Donald Trump is not having a good day.
In crucial midterm elections in the United States this week, a 'red wave' projected by many of the late polls ended up being a trickle at the ballot box. The Republicans look set to eke out enough seats to reclaim the lower house in the US Congress but the Democrats could defy expectations and hold onto the Senate.
What's clear though, is that Donald Trump's vice-like grip on the Republican party has loosened significantly. While a number of election deniers who backed Trump's claims were elected to office, poor performances by some candidates he endorsed strongly indicates exhaustion with the kind of chaos brought to politics by the former president.
In a key Senate race, celebrity doctor Mehmet Oz who was heavily backed by Trump was defeated in an open Pennsylvania seat which the Democrats picked up in a win that could allow Joe Biden's party to keep control of the upper chamber.
CCN's chief correspondent Jim Acosta reported the former president was "livid" watching the results come in and was "screaming at everyone", citing a Trump advisor.
Ahead of polling day, Trump said he would make a big announcement next week, all but confirming he will announce his candidacy for the party's nomination for the presidency in 2024. But that is now under a dark cloud – complicated further by the fact that his strongest Republican challenger for the nomination, Governor Ron DeSantis, was re-elected in an absolute rout in Florida.
"The adviser said it’s unlikely Trump would delay his expected presidential announcement because 'it’s too humiliating to delay'. But the adviser said there are too many unknowns at this point," Acosta tweeted Thursday.
'We have a problem': Party begins to turn on Trump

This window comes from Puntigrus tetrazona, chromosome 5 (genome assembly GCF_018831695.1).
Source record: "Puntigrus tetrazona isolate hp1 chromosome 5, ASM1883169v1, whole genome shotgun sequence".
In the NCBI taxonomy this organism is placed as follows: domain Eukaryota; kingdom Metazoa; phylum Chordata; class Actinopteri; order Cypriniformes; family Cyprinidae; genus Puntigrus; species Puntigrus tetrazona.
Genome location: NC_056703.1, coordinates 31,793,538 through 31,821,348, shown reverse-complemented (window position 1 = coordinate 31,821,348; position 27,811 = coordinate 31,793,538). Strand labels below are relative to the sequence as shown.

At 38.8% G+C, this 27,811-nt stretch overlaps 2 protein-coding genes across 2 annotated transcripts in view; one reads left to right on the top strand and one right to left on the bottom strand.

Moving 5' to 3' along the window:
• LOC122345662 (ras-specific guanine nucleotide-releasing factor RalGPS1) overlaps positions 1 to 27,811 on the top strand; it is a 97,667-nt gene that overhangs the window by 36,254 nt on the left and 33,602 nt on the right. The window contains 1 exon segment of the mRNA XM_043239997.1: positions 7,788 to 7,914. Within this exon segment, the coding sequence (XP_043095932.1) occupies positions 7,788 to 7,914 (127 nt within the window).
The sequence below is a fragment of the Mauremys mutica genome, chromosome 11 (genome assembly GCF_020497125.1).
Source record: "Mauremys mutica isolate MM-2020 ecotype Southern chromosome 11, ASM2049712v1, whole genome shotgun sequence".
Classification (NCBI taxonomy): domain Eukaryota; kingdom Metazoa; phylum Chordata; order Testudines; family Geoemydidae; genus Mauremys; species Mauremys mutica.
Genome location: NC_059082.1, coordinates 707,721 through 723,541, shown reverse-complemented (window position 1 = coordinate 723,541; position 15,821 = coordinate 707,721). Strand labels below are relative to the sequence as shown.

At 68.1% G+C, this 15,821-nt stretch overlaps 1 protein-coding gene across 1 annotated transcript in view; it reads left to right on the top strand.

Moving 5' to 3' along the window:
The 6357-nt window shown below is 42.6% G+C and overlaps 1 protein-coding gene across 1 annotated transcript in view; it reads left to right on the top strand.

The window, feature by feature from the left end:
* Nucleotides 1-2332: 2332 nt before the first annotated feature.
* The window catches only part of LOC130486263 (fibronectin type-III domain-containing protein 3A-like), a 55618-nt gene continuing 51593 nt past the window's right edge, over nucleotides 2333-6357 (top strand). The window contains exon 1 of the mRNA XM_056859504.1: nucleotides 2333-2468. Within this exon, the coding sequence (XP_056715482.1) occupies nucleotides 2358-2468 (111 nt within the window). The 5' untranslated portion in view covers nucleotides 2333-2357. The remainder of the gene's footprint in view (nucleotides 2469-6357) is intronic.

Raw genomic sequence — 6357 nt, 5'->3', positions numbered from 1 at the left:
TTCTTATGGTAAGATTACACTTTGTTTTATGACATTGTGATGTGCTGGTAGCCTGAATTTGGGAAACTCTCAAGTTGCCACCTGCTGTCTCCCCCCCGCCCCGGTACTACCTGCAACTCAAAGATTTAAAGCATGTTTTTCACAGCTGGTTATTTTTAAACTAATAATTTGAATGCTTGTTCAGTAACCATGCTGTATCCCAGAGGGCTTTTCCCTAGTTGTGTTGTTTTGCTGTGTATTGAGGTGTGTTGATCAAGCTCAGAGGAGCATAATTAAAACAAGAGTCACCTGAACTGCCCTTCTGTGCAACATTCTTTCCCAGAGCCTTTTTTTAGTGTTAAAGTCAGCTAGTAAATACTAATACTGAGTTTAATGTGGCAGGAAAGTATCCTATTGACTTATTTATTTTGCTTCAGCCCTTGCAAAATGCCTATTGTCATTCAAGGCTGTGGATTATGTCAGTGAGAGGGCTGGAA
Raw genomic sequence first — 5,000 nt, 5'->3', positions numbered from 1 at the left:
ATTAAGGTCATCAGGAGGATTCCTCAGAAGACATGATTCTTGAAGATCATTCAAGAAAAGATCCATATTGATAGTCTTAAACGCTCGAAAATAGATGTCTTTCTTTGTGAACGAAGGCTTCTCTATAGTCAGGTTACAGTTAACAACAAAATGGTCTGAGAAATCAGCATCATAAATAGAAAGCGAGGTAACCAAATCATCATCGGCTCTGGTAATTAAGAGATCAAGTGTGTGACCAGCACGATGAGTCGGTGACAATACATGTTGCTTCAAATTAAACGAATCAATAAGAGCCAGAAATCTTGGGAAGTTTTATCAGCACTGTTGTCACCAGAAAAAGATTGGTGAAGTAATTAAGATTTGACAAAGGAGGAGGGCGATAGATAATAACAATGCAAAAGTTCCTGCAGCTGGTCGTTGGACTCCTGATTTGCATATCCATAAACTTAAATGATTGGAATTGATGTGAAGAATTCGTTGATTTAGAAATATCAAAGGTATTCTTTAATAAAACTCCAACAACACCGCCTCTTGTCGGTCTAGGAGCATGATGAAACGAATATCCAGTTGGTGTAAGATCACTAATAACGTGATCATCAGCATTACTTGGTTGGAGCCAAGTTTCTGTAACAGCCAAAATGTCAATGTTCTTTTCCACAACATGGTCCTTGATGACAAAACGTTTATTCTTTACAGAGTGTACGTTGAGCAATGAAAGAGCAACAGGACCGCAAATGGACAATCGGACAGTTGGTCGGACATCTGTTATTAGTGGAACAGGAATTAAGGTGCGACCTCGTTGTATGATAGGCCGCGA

Even the most sycophantic corners of America's partisan media were critical of the former Republican president. "Trump blasted across media spectrum over Republicans' midterms performance," a headline ran on Fox News overnight while pundits on rightwing Newsmax urged him to postpone his presidential announcement next week.
Appearing on Fox News, Republican Marc Thiessen described the election results as "a searing indictment" for the conservative side of politics in the country. "The Republican Party needs to do a really deep introspection look in the mirror right now because this is an absolute disaster," he said.
"One of the things that will likely come out of this election is Trump’s position in the party is now really questionable," Associate Professor David Smith, from the United States Studies Centre, told Yahoo News Australia.
"The face of the [Republican] party at this election were these Trump-backed senators, many of whom turned out to be unelectable ... Republicans will know that a ‘trumpified’ party has real trouble winning elections."
Trump effectively notched a victory in Ohio, where Hillbilly Elegy author JD Vance won a Senate seat to keep it in Republican hands. But Doug Mastriano, another Trump ally, was handily defeated in the governor's race in Pennsylvania. Trump allies have also underperformed in key races in Arizona, Georgia and Nevada where ballots were still being counted.
As it was put to Jacqui Heinrich, a White House correspondent for Fox News, by an anonymous Republican source: "if it wasn’t clear before it should be now. We have a Trump problem."
Even a slim majority in the House of Representatives would let Republicans hem in Democratic President Joe Biden during his next two years in office, blocking legislation and launching potentially politically damaging investigations.
Control of the Senate remains unclear, as Democrats picked up a seat in Pennsylvania but awaited results from Nevada, Georgia and Arizona that would define the outcome. An expected run-off election in Georgie means it might be weeks before the country knows which party will control the Senate.
If the Republicans do take control of Congress, they plan to seek cost savings in the Social Security and Medicare safety-net programs and make permanent tax cuts enacted in 2017 that are due to expire. Republicans also could engineer a showdown over the debt ceiling to extract major spending cuts, and could pare back aid to Ukraine.
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